Lovin’ Lovage

Young Lovage Plant just started in the greenhouse

Yes Lovage is a plant.  Grown for centuries, but not very well-known that long!  Lovage has always reminded me of celery.  The smell, taste,  even they way it looks.    When used infused in soups it will give them a creamy taste, adding a nice rich flavor.   My favorite is to add it to our morning carrot juice or even tomato-based drinks.  The Leaves, stems and all.  Using the small inner leaves for salads will get you hooked!  Lovage seeds can be used to garnish food.  The seeds are great as a bread/roll topper instead of poppy-seed or caraway.

I grow lovage in my greenhouse so I can have something fresh all winter.  I have grown it outside, but our winters a cold enough to stop the growth or even cause die back, but it is hardy so it will generally return come warmer days.  A cold frame works well to grow lovage in during the cold months.  Lovage is a perennial that enjoys relief from the afternoon sun so it won’t get sunscald. One clump can spread 3 feet and launch towers of flower stalks, so give it some space.  When planting lovage will appreciate a little prep to the soil.  Add a shovel full of compost and a handful of kelp meal to the planting hole and mix with the existing earth.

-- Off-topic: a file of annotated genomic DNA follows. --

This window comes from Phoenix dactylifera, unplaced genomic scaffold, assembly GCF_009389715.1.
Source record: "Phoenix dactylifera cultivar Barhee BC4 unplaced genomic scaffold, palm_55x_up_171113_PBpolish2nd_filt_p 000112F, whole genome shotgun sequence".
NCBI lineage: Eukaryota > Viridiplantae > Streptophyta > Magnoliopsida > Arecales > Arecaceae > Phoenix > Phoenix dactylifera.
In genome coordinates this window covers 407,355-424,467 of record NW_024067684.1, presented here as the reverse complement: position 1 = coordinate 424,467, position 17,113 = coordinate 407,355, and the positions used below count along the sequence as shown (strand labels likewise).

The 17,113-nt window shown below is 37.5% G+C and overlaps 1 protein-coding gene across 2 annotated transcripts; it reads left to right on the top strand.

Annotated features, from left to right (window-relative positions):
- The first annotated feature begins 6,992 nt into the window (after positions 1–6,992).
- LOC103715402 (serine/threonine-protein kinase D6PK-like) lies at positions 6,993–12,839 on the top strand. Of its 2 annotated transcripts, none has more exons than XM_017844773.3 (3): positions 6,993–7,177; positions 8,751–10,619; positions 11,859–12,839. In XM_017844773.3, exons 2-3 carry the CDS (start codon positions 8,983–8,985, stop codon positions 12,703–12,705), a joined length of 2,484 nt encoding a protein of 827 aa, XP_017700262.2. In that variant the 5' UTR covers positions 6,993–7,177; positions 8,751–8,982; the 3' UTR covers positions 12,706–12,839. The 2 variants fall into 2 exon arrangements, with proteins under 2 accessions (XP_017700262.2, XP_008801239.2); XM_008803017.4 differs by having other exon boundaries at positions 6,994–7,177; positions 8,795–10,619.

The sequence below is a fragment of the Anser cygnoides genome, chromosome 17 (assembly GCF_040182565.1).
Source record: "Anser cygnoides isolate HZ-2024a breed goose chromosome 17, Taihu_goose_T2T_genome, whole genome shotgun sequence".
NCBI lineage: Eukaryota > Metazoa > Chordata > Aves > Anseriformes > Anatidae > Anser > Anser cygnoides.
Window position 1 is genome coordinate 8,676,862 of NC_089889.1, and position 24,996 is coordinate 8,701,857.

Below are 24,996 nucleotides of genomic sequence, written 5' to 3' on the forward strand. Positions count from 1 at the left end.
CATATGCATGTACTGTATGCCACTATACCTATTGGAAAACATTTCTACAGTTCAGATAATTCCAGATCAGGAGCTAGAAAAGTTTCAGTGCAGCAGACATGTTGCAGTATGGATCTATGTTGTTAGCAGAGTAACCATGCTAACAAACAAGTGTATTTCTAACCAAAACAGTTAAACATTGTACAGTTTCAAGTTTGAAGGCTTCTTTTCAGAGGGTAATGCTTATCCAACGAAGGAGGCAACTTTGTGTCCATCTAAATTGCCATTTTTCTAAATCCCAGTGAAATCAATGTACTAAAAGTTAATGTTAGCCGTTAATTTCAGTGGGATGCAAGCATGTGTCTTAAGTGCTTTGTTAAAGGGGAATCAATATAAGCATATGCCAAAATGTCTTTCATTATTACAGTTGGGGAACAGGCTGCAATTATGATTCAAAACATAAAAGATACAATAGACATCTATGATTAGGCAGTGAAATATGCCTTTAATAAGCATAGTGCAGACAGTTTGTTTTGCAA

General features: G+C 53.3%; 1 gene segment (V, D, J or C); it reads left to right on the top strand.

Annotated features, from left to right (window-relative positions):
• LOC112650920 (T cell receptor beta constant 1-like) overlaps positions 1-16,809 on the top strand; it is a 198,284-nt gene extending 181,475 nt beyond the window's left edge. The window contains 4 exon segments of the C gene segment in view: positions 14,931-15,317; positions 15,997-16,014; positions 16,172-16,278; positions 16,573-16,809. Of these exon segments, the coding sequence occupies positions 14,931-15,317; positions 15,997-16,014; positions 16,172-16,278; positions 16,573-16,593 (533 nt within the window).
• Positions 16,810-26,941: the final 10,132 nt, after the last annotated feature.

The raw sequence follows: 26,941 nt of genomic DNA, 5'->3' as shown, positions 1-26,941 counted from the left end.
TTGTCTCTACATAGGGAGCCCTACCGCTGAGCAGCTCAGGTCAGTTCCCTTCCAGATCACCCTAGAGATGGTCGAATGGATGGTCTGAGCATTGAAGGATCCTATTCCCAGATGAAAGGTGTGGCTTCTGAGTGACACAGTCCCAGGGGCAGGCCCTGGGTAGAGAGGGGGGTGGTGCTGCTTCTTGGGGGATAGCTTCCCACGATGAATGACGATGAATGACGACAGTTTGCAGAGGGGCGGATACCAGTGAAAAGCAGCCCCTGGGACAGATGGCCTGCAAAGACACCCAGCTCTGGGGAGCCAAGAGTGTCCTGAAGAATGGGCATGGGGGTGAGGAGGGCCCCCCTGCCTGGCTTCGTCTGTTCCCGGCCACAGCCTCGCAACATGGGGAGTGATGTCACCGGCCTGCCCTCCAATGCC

When starting lovage from seed, use fresh seed.  Seed that is less than two years old.  Use a soil-less soil mix.  Fill the pots with the moist potting mix up to 1″ from the top of the pot.  Place two or three seeds into each pot and cover with 1/4-inch of soil.  If you’re not growing in a greenhouse you can cover the pot with plastic wrap and give it some bottom heat.  Once the seeds germinate in about 12 days, (it can take up to three weeks) remove the plastic and give the little plants sunlight for at least 8 hours a day or supplement with a grow light.  Once it is about 4-5 inches tall it can be transplanted to its permanent spot.

Most insects steer clear of lovage, but leaf miners can be a problem at times.  They tunnel through the leaves and that makes it hard to spray.  If the problem gets to bad, you can just simply cut back away the leaves and they will grow again.

Heat Matt , Kelp Meal

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Filed under Gardening, Herbs

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